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Guardians ad litem funded by Foundation change one life at a time

“It wouldn’t have been a happy story or a success story,” says Melissa Whitted, reflecting on what it would have been like for her and her husband to adopt their now seventeen-year-old twins without the help of legal aid.

Whitted, who works as a dispatcher for Lynx Transportation in Orlando, and her husband had raised their own four children, now all adults, when they were confronted with a family emergency in 2018. Her great niece and nephew were the victims of severe physical abuse at the hands of their mother.

“It’s one of those things that you can’t believe is happening to your family,” Whitted says.

adoption photo

Quincy, Melissa, Hope and Eddie with Judge Patricia A. Doherty, who presided over the twin’s adoption hearing.

After their mother was arrested for aggravated child abuse, the twins, Hope and Quincy, met Ronnie Syme, a guardian ad litem program staff attorney with Legal Aid Society of the Orange County Bar Association. Syme became their guardian ad litem in both their dependency case and Hope’s criminal case against their mother.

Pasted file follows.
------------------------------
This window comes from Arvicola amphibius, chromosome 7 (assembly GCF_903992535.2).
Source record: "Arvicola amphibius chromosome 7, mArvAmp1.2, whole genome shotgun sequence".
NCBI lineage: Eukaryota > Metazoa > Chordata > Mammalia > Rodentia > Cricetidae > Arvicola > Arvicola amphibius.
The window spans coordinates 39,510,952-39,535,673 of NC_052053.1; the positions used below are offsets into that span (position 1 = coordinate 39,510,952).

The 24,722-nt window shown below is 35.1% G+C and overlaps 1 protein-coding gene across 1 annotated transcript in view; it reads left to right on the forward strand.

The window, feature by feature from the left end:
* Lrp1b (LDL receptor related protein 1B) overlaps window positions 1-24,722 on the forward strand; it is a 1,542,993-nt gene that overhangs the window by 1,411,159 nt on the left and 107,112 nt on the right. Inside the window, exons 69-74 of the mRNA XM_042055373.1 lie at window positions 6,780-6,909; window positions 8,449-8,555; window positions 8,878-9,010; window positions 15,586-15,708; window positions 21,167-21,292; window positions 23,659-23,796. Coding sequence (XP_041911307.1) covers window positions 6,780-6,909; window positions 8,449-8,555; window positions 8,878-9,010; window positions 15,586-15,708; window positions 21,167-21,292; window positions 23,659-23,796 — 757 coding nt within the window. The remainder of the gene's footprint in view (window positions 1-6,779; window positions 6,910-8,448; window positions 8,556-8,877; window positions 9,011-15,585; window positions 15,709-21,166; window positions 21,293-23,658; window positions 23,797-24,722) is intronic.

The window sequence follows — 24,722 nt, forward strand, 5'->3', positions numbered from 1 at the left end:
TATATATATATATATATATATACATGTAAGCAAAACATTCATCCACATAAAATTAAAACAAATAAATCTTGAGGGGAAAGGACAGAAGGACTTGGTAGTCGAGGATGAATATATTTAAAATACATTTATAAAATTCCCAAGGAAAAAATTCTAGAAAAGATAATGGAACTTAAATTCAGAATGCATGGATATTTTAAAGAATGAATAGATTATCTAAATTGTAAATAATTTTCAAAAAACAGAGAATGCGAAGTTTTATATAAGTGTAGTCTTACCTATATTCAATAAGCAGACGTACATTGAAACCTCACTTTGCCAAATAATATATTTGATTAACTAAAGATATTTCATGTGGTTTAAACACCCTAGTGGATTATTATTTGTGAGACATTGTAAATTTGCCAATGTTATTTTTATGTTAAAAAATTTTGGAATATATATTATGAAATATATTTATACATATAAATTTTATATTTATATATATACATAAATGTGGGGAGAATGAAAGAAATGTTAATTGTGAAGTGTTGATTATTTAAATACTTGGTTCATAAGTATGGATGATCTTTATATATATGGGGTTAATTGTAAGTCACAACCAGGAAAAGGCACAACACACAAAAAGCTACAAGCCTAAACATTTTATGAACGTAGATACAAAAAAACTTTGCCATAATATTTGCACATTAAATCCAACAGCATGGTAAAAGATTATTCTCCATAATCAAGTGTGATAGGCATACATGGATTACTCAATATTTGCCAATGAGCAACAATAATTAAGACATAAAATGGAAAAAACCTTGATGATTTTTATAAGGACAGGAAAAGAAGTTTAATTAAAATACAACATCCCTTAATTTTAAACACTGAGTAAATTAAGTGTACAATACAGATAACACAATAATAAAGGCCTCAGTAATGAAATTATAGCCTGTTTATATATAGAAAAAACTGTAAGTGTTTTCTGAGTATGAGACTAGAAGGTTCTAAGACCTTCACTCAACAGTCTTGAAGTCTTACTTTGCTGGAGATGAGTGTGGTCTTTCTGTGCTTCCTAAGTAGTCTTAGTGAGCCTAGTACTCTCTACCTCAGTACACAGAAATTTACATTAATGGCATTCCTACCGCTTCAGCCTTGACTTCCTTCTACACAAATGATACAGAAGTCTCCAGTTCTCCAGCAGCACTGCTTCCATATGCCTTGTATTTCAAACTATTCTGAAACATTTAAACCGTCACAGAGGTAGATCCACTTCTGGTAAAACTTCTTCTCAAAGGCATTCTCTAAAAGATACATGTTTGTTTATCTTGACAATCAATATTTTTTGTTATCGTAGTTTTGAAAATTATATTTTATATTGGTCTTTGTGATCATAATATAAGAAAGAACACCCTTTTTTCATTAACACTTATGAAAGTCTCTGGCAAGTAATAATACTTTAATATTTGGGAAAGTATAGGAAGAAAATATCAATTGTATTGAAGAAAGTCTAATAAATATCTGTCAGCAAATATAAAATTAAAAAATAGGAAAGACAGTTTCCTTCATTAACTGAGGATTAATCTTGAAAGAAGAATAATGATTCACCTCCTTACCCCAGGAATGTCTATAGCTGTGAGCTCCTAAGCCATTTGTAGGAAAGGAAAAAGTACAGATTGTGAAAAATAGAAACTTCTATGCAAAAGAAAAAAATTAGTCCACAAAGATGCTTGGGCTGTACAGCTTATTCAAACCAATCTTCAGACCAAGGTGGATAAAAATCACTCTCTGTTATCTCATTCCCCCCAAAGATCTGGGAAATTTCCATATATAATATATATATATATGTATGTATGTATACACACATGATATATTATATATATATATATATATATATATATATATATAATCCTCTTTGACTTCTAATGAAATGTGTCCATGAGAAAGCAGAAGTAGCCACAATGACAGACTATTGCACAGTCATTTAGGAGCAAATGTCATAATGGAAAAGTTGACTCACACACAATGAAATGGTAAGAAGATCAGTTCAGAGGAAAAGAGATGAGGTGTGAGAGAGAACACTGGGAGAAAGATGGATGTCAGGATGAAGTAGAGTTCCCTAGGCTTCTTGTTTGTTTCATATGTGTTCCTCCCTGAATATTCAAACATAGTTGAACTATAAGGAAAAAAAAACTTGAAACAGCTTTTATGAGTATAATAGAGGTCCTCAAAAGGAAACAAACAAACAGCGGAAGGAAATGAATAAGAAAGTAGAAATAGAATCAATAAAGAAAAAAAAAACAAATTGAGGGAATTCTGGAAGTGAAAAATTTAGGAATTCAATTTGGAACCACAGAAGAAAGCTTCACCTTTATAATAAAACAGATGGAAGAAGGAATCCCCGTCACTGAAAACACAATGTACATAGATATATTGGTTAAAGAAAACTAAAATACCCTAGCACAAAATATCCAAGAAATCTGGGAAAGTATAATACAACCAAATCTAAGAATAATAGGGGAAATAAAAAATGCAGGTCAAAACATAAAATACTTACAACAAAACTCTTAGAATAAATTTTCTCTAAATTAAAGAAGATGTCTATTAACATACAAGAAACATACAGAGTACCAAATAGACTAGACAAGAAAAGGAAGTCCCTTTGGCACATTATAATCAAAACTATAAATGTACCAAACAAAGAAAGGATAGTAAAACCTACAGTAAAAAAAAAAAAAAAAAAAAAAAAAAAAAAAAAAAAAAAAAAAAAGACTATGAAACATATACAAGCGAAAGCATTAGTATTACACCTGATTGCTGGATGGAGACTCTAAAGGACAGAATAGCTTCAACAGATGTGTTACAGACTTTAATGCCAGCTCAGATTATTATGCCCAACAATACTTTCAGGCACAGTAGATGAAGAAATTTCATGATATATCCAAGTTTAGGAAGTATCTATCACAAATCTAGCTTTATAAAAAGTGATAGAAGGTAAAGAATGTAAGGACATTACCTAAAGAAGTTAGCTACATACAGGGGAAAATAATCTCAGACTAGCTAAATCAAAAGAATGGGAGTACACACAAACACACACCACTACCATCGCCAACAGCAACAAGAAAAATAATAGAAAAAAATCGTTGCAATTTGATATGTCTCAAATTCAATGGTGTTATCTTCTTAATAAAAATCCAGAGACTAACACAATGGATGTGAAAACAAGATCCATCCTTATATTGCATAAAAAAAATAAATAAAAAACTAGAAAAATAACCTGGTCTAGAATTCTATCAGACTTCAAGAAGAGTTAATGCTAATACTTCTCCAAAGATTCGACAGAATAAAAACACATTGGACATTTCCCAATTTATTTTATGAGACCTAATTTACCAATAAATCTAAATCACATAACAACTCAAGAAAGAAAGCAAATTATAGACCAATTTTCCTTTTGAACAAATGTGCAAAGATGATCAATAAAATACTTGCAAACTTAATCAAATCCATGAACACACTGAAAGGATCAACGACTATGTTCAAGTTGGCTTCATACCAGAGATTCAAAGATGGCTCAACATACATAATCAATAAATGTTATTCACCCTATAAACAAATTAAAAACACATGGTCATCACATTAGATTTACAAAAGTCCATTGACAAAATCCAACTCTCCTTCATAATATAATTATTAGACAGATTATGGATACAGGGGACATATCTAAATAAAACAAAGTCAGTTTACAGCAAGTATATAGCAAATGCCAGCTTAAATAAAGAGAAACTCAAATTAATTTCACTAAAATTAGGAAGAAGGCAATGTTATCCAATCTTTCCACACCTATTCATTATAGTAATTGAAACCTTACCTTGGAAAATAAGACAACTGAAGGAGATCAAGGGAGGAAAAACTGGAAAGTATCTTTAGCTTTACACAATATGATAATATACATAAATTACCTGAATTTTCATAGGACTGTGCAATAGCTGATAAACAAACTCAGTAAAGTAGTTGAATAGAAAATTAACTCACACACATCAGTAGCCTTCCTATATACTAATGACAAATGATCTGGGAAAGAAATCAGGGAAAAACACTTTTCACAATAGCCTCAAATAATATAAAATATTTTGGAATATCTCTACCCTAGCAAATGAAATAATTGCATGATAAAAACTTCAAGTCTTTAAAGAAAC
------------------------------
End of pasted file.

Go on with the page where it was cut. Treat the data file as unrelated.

“She made a very difficult situation a positive situation,” Hope says. “One of my favorite things about Ronnie is how understanding she was about the situation. She was never like, ‘oh this is normal.’ She was always very compassionate.”

Syme’s work is funded through a Children’s Legal Services grant from the Foundation.

As the twins’ guardian ad litem, Syme advocated for a Chapter 39 Injunction against their mother’s paramour, who had neglected to report the abuse. She helped ensure that services were provided to the Whitteds and the children, and ultimately was successful in advocating for the termination of parental rights which led to the successful adoption of the twins by their great aunt and uncle.

In the criminal case, Syme was able to ensure that both the mother and the paramour were prosecuted for their actions.

“They are wonderful and respectful kids that had been through a lot,” Syme says. “I made sure that they felt safe and comfortable throughout the process and was able to help walk them through all aspects of that case. These children have bright futures.”

Now seniors in high school, Hope will be attending the University of North Florida in Jacksonville, and Quincy plans to attend the University of West Florida in the fall.

“We were some scared folks, we had no idea what was going on,” Quincy says. “Everything was outside of our control. I don’t know where we’d be right now, but we would not be as prosperous without Ronnie by our side.”

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